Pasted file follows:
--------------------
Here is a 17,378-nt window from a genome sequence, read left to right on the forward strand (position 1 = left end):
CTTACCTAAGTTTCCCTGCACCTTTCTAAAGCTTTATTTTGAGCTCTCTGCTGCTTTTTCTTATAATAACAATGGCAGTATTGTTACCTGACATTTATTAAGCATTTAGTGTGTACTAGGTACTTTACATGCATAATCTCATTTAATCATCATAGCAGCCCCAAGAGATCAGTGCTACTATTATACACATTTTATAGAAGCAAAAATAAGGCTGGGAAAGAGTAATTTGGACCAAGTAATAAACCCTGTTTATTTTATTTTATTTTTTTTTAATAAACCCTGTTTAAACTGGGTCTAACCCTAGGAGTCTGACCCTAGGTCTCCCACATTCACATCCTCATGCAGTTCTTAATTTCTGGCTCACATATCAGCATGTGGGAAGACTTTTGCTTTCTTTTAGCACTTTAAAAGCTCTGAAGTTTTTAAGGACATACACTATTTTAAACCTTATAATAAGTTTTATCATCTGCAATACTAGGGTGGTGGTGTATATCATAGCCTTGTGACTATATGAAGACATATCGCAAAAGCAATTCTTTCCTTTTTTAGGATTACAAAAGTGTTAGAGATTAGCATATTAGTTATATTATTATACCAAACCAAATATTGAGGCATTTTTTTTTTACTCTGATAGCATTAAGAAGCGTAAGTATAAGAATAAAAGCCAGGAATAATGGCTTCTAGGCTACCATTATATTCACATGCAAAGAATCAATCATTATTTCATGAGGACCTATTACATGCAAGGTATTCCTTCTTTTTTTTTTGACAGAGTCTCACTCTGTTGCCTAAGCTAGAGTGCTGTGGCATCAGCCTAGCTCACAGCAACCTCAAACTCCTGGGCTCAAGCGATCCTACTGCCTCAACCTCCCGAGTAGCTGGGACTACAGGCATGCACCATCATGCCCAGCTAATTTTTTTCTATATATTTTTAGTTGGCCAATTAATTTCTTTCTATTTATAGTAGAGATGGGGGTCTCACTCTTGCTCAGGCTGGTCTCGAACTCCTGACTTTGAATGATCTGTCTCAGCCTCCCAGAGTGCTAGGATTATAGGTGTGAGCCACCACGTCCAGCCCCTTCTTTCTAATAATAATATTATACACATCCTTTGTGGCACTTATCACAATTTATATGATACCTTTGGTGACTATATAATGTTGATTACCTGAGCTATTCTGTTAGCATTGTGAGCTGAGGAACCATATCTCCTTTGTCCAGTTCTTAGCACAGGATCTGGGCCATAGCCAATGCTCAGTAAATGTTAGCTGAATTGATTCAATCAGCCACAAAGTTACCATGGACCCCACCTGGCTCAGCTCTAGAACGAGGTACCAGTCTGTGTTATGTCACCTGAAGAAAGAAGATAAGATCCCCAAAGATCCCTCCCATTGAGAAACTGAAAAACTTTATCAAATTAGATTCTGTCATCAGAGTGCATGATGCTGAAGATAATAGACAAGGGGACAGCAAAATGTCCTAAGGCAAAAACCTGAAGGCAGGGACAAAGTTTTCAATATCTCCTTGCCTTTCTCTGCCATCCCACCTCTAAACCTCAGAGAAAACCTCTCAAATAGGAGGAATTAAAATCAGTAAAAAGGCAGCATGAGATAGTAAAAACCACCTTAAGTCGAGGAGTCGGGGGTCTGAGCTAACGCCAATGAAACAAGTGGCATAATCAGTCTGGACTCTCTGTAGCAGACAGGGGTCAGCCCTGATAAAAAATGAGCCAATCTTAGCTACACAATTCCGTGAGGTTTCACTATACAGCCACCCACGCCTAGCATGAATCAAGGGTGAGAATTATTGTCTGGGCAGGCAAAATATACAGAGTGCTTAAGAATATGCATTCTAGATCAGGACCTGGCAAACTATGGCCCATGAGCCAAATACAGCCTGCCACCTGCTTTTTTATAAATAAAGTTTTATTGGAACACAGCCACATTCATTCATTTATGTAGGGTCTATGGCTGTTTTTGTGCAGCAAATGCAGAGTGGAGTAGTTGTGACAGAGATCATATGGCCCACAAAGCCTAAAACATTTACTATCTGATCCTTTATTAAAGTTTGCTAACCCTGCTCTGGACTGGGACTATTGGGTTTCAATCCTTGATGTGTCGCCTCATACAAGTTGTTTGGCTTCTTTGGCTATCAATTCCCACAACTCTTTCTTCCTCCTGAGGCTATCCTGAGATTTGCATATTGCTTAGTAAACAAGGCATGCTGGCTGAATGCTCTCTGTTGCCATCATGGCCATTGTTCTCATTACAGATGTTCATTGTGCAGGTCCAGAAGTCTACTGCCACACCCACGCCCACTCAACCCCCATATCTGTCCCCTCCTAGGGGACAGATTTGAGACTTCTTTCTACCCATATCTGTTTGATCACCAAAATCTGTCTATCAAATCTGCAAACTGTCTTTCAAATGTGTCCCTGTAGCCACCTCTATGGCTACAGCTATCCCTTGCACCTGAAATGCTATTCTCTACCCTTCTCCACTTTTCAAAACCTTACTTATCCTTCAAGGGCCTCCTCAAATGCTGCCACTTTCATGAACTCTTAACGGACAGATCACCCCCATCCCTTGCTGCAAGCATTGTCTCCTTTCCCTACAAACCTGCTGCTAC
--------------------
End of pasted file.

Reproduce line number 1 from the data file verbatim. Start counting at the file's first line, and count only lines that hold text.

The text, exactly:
Here is a 17,378-nt window from a genome sequence, read left to right on the forward strand (position 1 = left end):